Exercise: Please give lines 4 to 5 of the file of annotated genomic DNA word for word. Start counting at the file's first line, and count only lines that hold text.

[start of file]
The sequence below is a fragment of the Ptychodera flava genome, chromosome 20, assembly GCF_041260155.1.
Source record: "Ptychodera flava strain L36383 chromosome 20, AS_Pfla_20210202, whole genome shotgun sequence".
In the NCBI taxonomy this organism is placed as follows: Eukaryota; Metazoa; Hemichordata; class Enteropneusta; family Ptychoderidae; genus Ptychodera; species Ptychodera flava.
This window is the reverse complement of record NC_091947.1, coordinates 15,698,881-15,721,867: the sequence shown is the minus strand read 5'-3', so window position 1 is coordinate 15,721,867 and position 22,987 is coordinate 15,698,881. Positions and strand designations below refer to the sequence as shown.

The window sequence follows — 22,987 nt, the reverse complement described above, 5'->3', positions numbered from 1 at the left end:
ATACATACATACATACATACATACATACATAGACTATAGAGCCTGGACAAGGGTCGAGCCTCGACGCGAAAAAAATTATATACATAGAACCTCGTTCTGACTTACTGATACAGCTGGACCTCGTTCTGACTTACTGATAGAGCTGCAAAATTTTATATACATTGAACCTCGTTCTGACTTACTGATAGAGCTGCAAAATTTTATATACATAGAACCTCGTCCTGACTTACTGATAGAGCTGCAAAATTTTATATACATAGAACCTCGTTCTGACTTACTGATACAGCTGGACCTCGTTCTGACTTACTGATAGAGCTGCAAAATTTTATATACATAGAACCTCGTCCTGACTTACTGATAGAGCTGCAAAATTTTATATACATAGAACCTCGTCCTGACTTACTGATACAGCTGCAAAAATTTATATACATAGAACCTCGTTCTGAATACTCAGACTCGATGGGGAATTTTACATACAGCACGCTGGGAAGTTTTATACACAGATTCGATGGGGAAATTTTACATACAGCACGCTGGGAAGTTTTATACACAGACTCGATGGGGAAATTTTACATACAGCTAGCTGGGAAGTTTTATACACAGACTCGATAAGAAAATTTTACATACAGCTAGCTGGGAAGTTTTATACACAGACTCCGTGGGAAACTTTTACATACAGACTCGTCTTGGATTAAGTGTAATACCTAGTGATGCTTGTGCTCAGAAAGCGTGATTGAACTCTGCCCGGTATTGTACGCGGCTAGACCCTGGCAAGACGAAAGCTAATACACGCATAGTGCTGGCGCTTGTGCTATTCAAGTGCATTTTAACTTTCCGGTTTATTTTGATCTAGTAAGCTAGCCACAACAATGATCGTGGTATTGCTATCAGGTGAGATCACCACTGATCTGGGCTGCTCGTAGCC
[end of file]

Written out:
This window is the reverse complement of record NC_091947.1, coordinates 15,698,881-15,721,867: the sequence shown is the minus strand read 5'-3', so window position 1 is coordinate 15,721,867 and position 22,987 is coordinate 15,698,881. Positions and strand designations below refer to the sequence as shown.

The window sequence follows — 22,987 nt, the reverse complement described above, 5'->3', positions numbered from 1 at the left end: